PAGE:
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"Emanuel" by Lisa Hendey (CatholicMom.com) A local newspaper article details the family members’ forgiveness toward self-avowed white supremacist, Dylan Roof, only 48 hours after the tragic shooting at Mother Emanuel AME Church, which took the lives of nine parishioners. Courtesy of Arbella Studios.[/caption] EMANUEL is a remarkable look at the events attendant to the tragic mass shooting at Mother Emanuel Church in Charleston, South Carolina. The documentary, in movie theaters across the country for two nights only (June 17 and 19), takes a sweeping look at the historical factors that created an environment where a hate crime could unfold so brutally within a faith community and examines what happened in the crime's wake. In the film, we hear firsthand from the loved ones of the "Emanuel 9," those nine souls who lost their lives on June 17, 2015. That day, a young man was welcomed into an ongoing Bible study class at Mother Emanuel. He returned the hospitality he received with hatred and unspeakable violence. We come to the know the "9" not only for their deaths but more poignantly for the lives they led and the legacies they left. While EMANUEL looks at the details of the shooting and introduces us to the victims and their families, I felt the documentary was at its best when it examined what emerged in the aftermath of that horrible day. Through archived court footage, we are present at the perpetrator's bond hearing just days after the crime. We witness the families, still reeling from loss and filled with emotion, choose to extend a hand of forgiveness. We hear President Obama lead a hurting congregation in worshipful song. We observe how life goes on for those left behind, and how they choose to move forward--albeit forever changed themselves--to change the world around them. I was also moved by the fact that there were those in the community who opened up freely in the film about the fact that they are not yet to a point of forgiveness, and that perhaps they never will be. I was glad to hear from community organizers who honestly pointed to ongoing systemic issues that still, unfortunately, divide us. Their candor adds to the very "real" sense that the lessons we have learned from the Emanuel 9 are still being revealed. As similar acts of hatred and violence seem to happen far too regularly, we cannot fool ourselves into thinking that all is well. Only by examining root causes and doing the hard work to eradicate them can we have any hope of peace. EMANUEL is a fitting tribute, a reminder the forgiveness can be cathartic, but also a challenge that there is much more hard and painful work left to be done. https://youtu.be/oBFSaiyl2bU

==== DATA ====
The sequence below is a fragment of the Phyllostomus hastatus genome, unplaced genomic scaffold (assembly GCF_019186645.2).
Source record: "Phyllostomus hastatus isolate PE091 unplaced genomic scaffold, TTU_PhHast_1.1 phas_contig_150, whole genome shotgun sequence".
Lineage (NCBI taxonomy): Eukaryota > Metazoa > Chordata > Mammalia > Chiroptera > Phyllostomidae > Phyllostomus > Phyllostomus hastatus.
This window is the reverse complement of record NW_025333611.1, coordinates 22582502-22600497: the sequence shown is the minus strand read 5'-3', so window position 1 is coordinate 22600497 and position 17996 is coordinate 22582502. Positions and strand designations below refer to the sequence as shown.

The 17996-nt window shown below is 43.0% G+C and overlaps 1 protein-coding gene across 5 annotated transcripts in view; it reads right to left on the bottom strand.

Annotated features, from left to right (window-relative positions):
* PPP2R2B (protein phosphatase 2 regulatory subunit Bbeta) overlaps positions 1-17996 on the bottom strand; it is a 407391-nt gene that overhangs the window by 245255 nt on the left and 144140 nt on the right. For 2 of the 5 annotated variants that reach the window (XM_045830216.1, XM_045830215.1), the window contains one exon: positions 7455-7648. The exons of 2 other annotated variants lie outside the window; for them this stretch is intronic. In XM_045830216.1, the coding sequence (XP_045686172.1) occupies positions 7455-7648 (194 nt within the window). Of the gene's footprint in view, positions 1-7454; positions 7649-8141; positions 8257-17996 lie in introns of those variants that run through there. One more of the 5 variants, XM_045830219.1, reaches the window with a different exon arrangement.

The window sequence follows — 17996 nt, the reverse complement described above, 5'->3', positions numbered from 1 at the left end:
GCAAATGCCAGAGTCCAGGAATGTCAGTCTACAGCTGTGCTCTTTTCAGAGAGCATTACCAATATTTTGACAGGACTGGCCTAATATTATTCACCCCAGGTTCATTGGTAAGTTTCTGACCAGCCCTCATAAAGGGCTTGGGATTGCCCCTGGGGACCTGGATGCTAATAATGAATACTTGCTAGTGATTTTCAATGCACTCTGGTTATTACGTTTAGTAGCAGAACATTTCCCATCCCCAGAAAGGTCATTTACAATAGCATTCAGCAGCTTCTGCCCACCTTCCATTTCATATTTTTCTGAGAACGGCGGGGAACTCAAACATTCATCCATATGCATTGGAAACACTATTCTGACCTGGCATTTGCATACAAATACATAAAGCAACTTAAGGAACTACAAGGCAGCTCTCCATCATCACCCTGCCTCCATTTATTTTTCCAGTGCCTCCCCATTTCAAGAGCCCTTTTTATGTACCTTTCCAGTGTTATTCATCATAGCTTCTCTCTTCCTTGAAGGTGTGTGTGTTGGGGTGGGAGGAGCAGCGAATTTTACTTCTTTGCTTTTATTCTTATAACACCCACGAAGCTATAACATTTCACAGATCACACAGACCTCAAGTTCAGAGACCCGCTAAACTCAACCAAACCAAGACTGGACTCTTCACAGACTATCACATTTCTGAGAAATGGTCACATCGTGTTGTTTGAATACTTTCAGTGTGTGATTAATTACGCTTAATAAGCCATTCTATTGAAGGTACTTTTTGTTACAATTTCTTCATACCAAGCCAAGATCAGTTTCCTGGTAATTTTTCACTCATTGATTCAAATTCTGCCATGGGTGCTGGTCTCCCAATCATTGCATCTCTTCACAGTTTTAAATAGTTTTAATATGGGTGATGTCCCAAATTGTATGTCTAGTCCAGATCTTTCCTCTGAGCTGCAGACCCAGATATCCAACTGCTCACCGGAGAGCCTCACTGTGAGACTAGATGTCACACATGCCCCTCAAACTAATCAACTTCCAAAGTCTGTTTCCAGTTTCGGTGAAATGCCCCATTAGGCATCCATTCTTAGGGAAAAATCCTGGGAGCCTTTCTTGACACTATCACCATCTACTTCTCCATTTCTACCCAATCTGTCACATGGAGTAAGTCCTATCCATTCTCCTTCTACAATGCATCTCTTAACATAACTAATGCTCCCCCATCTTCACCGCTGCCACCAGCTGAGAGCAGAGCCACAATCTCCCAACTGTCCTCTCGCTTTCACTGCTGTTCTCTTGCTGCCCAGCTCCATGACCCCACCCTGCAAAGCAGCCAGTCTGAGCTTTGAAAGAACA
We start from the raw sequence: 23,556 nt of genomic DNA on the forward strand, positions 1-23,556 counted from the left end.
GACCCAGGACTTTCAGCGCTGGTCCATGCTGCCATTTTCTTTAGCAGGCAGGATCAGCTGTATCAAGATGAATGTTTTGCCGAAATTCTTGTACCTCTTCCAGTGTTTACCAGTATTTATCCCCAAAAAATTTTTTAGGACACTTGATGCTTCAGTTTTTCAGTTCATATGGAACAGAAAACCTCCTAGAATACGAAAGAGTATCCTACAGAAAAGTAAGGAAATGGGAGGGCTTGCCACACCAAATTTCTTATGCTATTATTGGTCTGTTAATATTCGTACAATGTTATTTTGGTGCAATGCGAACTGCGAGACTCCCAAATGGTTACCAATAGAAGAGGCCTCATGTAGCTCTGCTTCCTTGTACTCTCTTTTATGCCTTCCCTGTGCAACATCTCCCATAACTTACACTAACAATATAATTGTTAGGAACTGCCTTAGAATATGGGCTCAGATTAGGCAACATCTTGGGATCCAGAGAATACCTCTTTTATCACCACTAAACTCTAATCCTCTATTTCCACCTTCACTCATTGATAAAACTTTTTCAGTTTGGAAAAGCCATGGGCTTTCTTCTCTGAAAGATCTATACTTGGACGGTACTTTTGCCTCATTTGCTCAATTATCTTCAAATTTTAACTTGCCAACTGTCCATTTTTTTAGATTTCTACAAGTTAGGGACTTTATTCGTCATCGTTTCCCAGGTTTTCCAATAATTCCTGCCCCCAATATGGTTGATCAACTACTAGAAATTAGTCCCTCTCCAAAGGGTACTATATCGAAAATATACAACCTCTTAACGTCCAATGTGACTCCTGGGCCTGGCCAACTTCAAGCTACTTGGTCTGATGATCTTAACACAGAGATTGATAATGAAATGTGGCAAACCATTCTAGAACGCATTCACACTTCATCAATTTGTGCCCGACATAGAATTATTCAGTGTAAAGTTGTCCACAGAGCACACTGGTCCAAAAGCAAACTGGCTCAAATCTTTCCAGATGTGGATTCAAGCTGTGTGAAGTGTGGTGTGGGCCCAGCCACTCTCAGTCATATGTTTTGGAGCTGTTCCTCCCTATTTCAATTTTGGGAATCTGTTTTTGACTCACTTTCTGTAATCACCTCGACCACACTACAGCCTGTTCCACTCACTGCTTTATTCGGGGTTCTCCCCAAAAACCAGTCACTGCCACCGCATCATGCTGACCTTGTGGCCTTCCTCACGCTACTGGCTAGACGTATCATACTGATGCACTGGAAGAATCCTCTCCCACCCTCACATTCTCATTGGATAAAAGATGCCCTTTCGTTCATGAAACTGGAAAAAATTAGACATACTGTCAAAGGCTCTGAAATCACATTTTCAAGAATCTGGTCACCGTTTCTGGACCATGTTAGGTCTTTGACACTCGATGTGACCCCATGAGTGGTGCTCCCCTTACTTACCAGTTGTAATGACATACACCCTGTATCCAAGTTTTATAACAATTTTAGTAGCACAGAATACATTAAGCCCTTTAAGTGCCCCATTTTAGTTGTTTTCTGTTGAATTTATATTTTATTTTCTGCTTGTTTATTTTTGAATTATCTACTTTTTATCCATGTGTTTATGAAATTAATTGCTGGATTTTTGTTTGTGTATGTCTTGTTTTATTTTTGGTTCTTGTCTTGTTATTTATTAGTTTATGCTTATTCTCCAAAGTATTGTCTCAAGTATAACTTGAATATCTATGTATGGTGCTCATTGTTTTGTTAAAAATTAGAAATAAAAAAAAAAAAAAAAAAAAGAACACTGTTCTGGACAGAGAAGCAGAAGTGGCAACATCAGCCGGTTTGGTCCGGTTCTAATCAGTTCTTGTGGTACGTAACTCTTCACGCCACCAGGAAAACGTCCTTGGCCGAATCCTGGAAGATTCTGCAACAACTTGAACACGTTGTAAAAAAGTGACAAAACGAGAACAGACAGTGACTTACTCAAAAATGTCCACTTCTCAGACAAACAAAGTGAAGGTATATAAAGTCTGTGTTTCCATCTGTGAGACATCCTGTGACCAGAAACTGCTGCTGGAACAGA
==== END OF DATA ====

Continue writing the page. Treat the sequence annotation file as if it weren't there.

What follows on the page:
National headlines blazed the story: Churchgoers Gunned Down During Prayer Service in Charleston, South Carolina. After a 21-year-old white supremacist opened fire in the church, nine African Americans lay dead—leaving their families and the nation to grapple with this senseless act of terror. Forty-eight hours later, in the midst of unspeakable grief and suffering, the families of the Emanuel Nine stood in court facing the killer … and offered words of forgiveness. Their demonstration of grace ushered the way for hope and healing across a city and the nation. It’s the story that rocked a city and a nation as it happened … and in the days that followed. Marking the fourth anniversary of the event, executive producers Stephen Curry and Viola Davis, co-producer Mariska Hargitay, and director Brian Ivie (The Drop Box) present EMANUEL. The documentary powerfully weaves the history of race relations in Charleston, the significance and impact of Mother Emanuel Church, and the hope that somehow emerges in the aftermath. Featuring intimate interviews with survivors and family members, EMANUEL is a poignant story of justice and faith, love and hate, examining the healing power of forgiveness. Marking the fourth anniversary, EMANUEL will be in movie theaters across the country for two nights only: June 17 and 19. PLEASE NOTE: All producers’ proceeds from EMANUEL will go to the victims’ families and the survivors.

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Copyright 2019 Lisa Hendey